Anatomy and Anthropology
The goal of the Department of Anatomy and Anthropology is to promote biological and anthropological research based on the anatomy of the human body, using the most advanced technological tools and methodologies.
The Department conducts extensive research in the following fields
This field investigates the physical and behavioral aspects of human beings, as reflected in their bones. It includes several research areas: human evolution, modern human populations origin and dispersal, biohistory research-ancient populations, history reconstruction based on the study of human remains, paleopathology (evolutionary history of illnesses in ancient populations), forensic anthropology, genetic research of ancient populations based on DNA extraction from ancient human remains, as well as sediment DNA, and evolutionary medicine, i.e. interactions between environment and diseases over long periods of time.
This field of research focuses on the interrelationship between brain structure, function, and human behavior. Among other topics, neuroanatomy research includes: interpersonal differences in brain structure and function, brain connectivity in healthy compared to mentally ill people, brain mechanisms of learning, neuroplasticity, and rehabilitation following head injuries. The research is based on mouse models and human studies using MRI.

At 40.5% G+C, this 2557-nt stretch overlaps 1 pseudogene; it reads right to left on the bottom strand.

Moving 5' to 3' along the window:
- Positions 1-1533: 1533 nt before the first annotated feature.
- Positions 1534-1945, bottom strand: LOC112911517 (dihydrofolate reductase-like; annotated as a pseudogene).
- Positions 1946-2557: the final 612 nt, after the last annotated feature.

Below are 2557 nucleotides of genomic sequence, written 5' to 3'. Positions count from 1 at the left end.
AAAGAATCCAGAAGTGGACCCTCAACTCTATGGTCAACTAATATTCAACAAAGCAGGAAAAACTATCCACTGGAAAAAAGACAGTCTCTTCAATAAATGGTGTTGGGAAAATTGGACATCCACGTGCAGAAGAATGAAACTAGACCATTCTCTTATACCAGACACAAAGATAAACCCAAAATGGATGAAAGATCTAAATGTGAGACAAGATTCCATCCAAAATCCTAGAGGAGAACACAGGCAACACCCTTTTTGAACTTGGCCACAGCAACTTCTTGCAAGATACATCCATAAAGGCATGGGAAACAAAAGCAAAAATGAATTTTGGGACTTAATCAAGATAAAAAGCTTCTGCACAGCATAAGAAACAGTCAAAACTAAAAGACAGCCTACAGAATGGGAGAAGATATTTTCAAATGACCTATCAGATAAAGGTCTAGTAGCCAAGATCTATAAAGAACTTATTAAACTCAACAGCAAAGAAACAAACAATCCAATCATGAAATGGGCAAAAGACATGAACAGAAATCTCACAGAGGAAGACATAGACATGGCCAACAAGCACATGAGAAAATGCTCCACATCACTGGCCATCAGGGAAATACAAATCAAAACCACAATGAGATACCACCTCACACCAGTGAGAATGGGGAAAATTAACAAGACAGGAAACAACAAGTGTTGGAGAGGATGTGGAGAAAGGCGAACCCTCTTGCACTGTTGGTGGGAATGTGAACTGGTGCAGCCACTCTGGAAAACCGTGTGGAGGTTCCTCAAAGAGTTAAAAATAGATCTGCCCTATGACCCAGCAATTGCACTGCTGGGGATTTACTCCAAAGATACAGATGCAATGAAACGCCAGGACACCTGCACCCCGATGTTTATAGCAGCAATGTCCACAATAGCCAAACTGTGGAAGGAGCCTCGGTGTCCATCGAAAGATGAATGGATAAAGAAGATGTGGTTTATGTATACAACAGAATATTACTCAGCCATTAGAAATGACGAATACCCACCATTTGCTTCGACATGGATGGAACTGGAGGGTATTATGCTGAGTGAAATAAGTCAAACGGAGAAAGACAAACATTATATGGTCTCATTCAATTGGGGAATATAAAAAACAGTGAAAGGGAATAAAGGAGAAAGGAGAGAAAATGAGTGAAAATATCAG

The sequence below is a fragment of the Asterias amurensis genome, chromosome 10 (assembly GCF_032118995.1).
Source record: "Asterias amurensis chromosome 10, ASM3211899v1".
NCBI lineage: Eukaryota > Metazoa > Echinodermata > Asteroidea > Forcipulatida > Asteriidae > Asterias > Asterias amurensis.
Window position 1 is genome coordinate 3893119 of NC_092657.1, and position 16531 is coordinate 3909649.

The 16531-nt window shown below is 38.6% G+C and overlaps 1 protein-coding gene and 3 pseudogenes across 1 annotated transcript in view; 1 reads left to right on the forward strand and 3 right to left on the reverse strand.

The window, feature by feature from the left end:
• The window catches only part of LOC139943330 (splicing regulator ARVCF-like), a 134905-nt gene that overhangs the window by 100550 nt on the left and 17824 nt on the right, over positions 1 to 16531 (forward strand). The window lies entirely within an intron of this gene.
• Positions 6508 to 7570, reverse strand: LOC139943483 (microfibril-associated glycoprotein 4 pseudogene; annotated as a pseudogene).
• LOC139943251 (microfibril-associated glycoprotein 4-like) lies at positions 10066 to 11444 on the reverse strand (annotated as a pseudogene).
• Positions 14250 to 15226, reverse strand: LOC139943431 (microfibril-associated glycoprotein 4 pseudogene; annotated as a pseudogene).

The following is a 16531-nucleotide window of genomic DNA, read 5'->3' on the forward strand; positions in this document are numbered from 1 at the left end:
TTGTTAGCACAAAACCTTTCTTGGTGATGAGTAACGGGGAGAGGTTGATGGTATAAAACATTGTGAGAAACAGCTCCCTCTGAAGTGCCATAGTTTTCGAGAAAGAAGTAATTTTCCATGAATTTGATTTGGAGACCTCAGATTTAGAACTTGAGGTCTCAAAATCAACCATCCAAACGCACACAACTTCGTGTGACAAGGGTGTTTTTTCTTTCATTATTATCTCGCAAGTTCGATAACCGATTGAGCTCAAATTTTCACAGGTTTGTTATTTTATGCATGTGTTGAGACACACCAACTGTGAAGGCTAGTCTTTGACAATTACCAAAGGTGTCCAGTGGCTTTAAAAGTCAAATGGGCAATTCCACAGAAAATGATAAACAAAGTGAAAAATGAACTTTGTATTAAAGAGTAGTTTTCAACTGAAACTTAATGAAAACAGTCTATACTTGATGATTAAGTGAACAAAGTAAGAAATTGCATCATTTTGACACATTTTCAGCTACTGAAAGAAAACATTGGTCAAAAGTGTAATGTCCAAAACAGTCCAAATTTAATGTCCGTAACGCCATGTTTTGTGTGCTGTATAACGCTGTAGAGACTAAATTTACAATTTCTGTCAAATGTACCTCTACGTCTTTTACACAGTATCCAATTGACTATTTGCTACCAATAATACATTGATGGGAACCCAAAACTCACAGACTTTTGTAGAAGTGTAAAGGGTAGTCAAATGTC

Researchers in the Department investigate genetic, hormonal, and therapeutic mechanisms, impacting skeletal health. This research is based on genetic methods, molecular biology tools, imaging and 3D morphometry, biomechanics, and epidemiology. Areas of interest include endocrine and endocannabinoid system influence, crosstalk between the immune system and bone homeostasis (osteoimmunology), fracture healing, and pathologies such as osteoporosis and degenerative joint disease (arthritis).
Teaching in our Department
The Department of Anatomy and Anthropology coordinates and teaches courses in anatomy and neuroanatomy for medical students of the School of Medicine 4-year and 6-year programs, School of Dental Medicine, New York/American program, and joint BSc program in Medical and Life Sciences. The Department also teaches courses for MSc and PhD students at the School of Graduate Studies of the Faculty of Medicine.
Anatomy teaching methods entail frontal lectures, guided self-learning, dissection labs, and imaging labs (CT, MRI and ultrasound). Teaching staff includes the faculty’s professors and instructors, students and guests from the radiology and surgery departments of the TAU-affiliated hospitals.